Have Your Say
2nd July 2021
On Scraps, Needles and Being Enough
Threading needles is one of those things we can’t avoid doing. It’s often said that once you’ve threaded a needle 10,000 times, you can’t help but become adept at it, but we’re all open to learning new tips and techniques to make this necessary task easier.
Lalah offered a tip that works for all kinds of thread, from cotton through to wool. After trimming the end, pinch it between your thumb and forefinger so the end is hidden. Without letting up the pressure, slide the eye of the needle between your fingers where the thread end is, and hey presto! the thread ends up in the needle.
Although this technique takes a bit of practise, in reality the thread end doesn’t have a choice – it can’t go anywhere else.
It means you can get your needle threaded quickly, and happily get on with your stitching.
Alice Person wrote to us about licking the thread. She learnt to do this from her mother, who was a talented seamstress. Her mother advocated licking the thread end, then flattening it between thumb and forefinger. This flat end will then slide through the dry eye of the needle. It doesn’t seem to work as well with plain water, as the water doesn’t hold the thread fibres together.
But Alice also wanted to dispel a belief about licked threads ‘rotting fabric’. She described a gorgeous wedding gown covered in tiny pearls. Her mother had painstakingly sewn the pearls on, licking her thread in her usual fashion. Alison said that 50 years later, the gown is still in perfect condition without the slightest sign of deterioration.
Also, Heather Blair directed us to an online article HERE showing a failsafe way to thread a needle. The piece is written by a tailor and Heather has said she’s used the technique with success every time.
The Heart of Teodolinda
Responding to the discussion about using scraps, we were charmed by a message from Cristina Casoli from Italy. Cristina has written in before, describing her beloved cat, Teodolinda. It seems that nothing goes to waste in Cristina’s house. Every morning she brushes her cat (something Teodolinda loves) and collects up all the fur. She is planning on her creating her own very special biscournu based on Rosewood Manor’s Lighthouse Island, stuffing it with Teodolinda’s hair. Now that will be a very special biscornu indeed!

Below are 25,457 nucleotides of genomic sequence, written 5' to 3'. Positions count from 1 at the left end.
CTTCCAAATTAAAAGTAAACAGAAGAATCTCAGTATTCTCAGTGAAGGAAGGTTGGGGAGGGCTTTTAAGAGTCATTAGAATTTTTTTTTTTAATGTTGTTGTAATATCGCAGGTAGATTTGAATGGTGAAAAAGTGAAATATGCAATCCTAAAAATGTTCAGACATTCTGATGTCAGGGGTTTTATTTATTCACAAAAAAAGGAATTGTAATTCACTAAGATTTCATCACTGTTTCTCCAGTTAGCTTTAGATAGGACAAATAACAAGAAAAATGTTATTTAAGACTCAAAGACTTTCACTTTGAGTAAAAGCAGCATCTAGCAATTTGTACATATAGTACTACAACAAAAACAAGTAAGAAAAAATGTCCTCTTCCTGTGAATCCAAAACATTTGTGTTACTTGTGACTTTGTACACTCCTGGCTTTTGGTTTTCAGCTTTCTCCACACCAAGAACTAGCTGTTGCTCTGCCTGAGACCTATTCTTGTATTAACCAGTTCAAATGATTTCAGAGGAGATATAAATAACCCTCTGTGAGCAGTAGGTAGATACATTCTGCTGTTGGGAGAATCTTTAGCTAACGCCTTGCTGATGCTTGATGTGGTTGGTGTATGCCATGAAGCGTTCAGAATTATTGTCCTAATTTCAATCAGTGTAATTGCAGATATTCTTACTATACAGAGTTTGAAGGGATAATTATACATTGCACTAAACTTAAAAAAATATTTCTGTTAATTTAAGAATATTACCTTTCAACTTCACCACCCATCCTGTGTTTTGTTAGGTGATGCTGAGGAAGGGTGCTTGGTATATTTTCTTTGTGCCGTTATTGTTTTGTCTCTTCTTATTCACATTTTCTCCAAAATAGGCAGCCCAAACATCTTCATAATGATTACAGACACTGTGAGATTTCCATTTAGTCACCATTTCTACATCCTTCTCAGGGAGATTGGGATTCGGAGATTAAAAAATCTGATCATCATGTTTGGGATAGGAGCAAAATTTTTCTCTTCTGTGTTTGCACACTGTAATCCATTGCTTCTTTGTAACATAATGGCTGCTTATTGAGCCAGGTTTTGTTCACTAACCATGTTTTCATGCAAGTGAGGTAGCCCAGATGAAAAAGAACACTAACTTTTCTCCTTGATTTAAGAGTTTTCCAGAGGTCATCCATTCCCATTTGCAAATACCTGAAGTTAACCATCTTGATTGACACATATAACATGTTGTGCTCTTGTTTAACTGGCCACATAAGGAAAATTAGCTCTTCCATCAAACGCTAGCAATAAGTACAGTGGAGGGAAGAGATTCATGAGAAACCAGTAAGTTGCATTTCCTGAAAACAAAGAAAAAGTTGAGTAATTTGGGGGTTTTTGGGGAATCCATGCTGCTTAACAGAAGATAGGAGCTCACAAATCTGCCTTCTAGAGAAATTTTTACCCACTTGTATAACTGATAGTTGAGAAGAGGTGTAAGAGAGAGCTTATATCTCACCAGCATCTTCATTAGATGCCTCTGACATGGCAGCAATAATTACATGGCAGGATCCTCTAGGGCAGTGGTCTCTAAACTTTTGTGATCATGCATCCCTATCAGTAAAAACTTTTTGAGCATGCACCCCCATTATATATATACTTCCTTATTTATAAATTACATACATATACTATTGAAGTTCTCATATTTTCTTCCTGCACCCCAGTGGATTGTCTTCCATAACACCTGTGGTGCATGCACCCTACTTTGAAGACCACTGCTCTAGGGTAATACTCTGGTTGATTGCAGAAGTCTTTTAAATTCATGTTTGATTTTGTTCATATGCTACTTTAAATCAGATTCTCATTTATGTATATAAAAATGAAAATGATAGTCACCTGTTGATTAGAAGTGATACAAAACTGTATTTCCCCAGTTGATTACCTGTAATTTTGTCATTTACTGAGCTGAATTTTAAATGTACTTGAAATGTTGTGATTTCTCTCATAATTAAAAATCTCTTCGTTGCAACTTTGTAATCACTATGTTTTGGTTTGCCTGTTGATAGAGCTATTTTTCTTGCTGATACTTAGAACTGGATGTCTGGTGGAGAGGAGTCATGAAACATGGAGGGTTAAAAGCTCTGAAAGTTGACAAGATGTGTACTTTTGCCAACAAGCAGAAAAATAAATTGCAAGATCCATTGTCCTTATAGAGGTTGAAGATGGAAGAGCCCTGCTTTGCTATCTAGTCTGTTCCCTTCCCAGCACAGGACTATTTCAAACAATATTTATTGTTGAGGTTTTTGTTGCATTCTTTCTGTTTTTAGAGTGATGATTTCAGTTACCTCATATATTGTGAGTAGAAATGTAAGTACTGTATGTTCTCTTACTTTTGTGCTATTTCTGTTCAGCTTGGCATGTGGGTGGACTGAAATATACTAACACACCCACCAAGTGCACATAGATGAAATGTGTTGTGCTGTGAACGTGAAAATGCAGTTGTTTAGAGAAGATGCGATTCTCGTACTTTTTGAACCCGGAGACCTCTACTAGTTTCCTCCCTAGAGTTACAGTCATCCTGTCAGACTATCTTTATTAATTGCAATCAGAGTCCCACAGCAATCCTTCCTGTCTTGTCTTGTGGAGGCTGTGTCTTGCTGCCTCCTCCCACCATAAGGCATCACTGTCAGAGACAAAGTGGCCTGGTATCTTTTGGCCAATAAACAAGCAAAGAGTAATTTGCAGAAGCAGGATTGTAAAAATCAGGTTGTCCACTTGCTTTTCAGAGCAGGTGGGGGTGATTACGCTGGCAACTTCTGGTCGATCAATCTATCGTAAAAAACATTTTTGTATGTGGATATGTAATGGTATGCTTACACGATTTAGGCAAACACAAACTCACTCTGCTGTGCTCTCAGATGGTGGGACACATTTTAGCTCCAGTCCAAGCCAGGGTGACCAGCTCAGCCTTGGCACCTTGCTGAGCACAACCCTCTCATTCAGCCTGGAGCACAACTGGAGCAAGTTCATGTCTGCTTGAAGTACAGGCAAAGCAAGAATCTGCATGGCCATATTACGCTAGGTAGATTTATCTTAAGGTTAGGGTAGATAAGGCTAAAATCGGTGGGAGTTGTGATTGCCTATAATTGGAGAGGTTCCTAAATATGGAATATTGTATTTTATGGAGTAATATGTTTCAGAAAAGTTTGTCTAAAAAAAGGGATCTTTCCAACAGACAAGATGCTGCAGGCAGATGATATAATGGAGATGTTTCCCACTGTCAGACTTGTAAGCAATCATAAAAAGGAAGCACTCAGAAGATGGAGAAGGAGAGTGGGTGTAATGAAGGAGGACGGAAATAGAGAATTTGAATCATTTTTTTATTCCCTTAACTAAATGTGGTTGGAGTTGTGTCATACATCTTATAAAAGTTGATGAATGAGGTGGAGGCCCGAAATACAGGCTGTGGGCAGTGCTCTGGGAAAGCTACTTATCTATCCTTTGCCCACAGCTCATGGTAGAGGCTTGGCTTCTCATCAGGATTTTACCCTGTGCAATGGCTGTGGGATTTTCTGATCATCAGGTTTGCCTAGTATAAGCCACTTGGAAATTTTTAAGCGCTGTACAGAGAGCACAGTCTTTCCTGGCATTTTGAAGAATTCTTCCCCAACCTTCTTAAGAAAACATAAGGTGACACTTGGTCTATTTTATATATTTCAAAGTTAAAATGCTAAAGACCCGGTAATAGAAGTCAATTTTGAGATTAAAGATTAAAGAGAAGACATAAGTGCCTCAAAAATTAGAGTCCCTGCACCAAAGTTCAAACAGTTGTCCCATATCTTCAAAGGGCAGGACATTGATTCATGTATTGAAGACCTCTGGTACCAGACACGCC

L- Lighthouse Island biscornu by Rosewood Manor R- Teodolina having a nap!
Dawn Beck informed us that a lot of charity shops in the UK are happy to take bags of scrap wool, thread and fabric that they sell to fabric manufacturers to make ‘shoddy’. Shoddy is where old materials are used to make new cloth. It was something done frequently in the Yorkshire Mills in the past, but is now coming back into vogue. If you’re curious, you can read about the history of shoddy HERE.
Women sorting rags during WWI to make ‘shoddy’ (Source)
In Have Your Say in All Stitched Up issue #284, Pat Demharter had asked what drew other stitchers to particular projects. Anne Shields wrote in with a wonderful story about her family and how they had shaped her own choices.
Anne explained how she and her sister were encouraged to be independent and expected to work out how to do things themselves.
At one point she had wanted to learn to crochet, so her mother had given her a book and, although had offered help if needed, had expected Anne to read the book and figure it out… which, she did!
1943: Anne is on the right. The coats, made by her father, were bottle green with faux fur muffs and collars.
Anne’s father had been a draughtsman and had handmade everything from a sewing machine cabinet to the family’s winter coats. The inspiration from both her parents led Anne to draw and paint, and now, with walls full to bursting already, she has turned to making practical items with her needle and thread to give away as gifts. The self-sufficiency that she learnt from her upbringing has led her to where she is today.
L – Anne’s sewing machine cabinet. R – Another of Anne’s hobbies, her garden
Finally, Judy Lawrance was encouraged by the welcome in All Stitched Up! issue #284 that included the quote ‘you are enough’, as she so often feels like she is not enough with her sewing and quilting. However, she acknowledges all of those ‘poor, unfortunate souls’ who don’t know the joy of stitching and how none of them ever see the imperfections of her work, so perhaps we should try and ignore our imperfections too. And to that sentiment we whole heartedly agree.
Thank you for everyone’s participation this week and as always please keep on writing in and sending us your thoughts. Our inbox is always open.